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Do You Change the Toilet Paper Roll?

(It’s an odd subject, I know! But there are some spiritual lessons here, I promise!)

It all started when I was a child. I was well cared for and loved by my parents. I had it pretty easy. I didn’t have chores per se, just the basic “kid” responsibilities: picking up my room, making by bed, feeding the dog, etc.

Making my bed was a struggle. After all, in 14 hours I’m going to have to climb back in it…what’s the point? My mother did not agree with me!

There was something else my mother was always nagging me about: changing the toilet paper roll.

With exasperation, she’d ask: “Why can’t you just take one minute to put on another roll?” Well, I was too busy, of course. If I was the last to use the roll…oh well!

And if one of my sisters had the same attitude as me, before I got there? Well, out of necessity, I would retrieve the next roll but that filled my effort quota for the day. I wasn’t about to actually waste time wrestling with that annoying springing thing, so I’d sit the roll on the windowsill instead.

My attitude may have been typical for any distracted child, but I now know it was also symptomatic of my addictive personality. After moving away to college and starting my life as an adult, the toilet paper roll issue resurfaced.

As part of my work to overcome an eating disorder and emotional eating, there were many family “issues” that I needed to address. With the help of a mentor, I was able to uncover, discover, and heal the anger, resentment, guilt, and remorse that fueled my addictions. These emotions were often strongest around my relationship with my mother, and thanks to my healing (and to her credit, my mother’s own personal growth) we now share a beautiful connection and love.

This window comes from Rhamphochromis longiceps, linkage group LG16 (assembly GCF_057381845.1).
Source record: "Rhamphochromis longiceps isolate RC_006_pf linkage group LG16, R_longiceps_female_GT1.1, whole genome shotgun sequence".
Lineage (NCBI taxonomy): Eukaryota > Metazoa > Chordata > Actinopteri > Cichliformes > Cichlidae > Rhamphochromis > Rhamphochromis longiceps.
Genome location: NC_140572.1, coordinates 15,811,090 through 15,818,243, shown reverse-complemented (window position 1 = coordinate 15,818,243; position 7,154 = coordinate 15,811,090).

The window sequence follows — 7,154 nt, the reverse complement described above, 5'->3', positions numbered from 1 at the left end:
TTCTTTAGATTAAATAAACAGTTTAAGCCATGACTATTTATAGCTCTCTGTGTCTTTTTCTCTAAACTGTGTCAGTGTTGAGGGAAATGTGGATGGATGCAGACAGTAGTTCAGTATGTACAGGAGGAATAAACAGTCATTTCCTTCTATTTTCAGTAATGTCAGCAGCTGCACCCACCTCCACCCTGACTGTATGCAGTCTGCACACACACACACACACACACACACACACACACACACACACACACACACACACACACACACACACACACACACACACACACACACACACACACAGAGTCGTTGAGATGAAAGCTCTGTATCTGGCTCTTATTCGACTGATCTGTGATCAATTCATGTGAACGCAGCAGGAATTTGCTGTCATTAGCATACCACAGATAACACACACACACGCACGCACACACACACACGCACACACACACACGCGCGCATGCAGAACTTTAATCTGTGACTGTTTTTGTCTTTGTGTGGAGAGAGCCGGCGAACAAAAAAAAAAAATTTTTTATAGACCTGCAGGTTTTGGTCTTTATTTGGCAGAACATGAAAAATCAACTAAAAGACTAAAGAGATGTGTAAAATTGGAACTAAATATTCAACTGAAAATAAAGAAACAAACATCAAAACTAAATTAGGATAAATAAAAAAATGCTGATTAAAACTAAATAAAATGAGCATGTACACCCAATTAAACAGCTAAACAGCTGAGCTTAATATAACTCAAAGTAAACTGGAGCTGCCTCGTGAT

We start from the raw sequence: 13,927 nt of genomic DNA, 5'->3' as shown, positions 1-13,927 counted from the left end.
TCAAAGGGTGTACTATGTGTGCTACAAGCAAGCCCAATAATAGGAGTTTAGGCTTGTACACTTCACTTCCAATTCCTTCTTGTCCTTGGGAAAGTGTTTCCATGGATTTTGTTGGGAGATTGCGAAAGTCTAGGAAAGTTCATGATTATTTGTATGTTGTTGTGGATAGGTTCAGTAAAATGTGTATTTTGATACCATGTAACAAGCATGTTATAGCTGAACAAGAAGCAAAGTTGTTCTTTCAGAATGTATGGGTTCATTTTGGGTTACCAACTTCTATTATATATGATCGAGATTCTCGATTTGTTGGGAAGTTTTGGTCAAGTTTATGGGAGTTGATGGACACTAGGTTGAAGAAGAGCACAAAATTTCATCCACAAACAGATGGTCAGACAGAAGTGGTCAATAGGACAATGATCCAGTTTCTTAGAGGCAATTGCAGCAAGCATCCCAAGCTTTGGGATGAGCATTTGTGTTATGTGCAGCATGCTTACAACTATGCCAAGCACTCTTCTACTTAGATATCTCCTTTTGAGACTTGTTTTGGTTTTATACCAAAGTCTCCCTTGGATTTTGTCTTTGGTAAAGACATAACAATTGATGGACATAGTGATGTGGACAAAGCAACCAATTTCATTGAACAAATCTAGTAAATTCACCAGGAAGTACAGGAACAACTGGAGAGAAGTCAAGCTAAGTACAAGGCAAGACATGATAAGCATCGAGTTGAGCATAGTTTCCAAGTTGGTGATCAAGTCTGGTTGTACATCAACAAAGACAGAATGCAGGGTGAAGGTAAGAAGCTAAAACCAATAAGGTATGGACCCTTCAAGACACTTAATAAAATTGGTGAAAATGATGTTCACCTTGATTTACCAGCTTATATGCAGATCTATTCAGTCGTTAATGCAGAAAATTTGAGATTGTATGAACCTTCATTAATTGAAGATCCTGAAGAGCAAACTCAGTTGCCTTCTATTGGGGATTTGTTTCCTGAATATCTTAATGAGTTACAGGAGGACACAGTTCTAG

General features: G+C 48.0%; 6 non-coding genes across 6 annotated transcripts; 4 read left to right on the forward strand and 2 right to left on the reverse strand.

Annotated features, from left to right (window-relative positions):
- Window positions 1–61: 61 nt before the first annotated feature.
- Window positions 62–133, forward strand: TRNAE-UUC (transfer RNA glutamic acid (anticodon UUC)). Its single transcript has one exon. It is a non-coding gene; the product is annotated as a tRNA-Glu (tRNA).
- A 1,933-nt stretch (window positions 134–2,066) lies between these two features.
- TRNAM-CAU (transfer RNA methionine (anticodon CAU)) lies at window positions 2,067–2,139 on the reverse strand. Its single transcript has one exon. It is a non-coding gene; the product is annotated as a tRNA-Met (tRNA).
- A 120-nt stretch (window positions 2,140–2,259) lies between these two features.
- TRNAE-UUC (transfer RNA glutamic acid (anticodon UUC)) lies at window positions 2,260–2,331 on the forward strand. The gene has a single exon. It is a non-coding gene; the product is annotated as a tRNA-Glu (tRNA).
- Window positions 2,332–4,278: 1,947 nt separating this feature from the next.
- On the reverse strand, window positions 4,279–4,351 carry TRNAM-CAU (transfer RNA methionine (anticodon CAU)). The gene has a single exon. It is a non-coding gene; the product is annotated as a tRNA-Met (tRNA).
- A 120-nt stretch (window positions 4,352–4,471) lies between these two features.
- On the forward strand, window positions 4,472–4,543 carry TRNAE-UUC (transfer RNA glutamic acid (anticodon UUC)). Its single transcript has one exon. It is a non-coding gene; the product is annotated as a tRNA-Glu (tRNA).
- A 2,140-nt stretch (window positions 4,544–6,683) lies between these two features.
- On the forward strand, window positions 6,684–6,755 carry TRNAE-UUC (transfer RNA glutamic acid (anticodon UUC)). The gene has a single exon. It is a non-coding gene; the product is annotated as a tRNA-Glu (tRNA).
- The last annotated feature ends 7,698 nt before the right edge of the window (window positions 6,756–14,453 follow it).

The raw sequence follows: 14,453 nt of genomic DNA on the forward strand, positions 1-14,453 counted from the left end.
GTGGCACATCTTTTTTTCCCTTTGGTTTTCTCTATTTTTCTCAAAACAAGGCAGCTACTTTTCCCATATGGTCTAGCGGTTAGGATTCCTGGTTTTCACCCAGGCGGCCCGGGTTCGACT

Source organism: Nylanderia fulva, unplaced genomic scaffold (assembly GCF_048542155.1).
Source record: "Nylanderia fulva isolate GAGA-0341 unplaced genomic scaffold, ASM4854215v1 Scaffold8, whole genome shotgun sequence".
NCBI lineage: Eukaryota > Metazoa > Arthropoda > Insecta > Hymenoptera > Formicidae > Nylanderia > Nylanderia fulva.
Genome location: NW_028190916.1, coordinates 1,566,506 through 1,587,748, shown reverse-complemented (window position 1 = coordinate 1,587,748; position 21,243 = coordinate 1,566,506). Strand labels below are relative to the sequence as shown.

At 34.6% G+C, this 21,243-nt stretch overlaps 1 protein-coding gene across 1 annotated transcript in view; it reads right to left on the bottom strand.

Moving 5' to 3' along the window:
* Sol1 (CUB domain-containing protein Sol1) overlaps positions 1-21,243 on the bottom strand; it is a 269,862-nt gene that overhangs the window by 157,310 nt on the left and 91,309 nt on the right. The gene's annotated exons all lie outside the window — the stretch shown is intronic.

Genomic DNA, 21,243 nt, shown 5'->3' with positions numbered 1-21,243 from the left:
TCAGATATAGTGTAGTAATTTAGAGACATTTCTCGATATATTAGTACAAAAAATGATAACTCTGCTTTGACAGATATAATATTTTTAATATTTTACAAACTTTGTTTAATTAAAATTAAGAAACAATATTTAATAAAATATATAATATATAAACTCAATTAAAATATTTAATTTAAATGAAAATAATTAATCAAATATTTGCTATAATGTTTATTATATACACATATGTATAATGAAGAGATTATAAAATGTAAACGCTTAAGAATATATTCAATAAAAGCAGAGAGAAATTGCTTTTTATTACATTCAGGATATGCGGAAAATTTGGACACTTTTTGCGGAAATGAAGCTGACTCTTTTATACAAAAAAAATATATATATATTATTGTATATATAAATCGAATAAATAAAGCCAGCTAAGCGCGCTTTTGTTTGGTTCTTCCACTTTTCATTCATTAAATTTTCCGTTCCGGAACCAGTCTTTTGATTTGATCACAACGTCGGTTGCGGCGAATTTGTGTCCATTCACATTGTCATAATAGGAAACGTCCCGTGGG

So how do I show my gratitude? One small thing I like to do, in honor of my mother and all that she has put into raising me, is to change the toilet paper roll.

Every time I’m tempted to leave it sitting on the windowsill or the counter, no matter where I am, I push myself to just insert it on the metal roll and back into the wall. “Just do it!” That’s what I tell myself, always with a sense of gratitude for how much my mother’s done for me.

And this small gesture means even more than that. In a way it’s about giving back to life, being a part of the flow (so to speak!), giving and receiving. It’s one small way to amend my past attitudes of apathy and self-centeredness (themes central to the addict mindset). Believe it or not, it is part of my healing process.

As I dutifully do what my mother taught me and put conscious effort into making life easier for the next person who comes along, I am reminded that it’s not all about me. And I need as many reminders as possible. If it’s as simple as a roll of toilet paper, so be it! What small changes can you make that give back to life?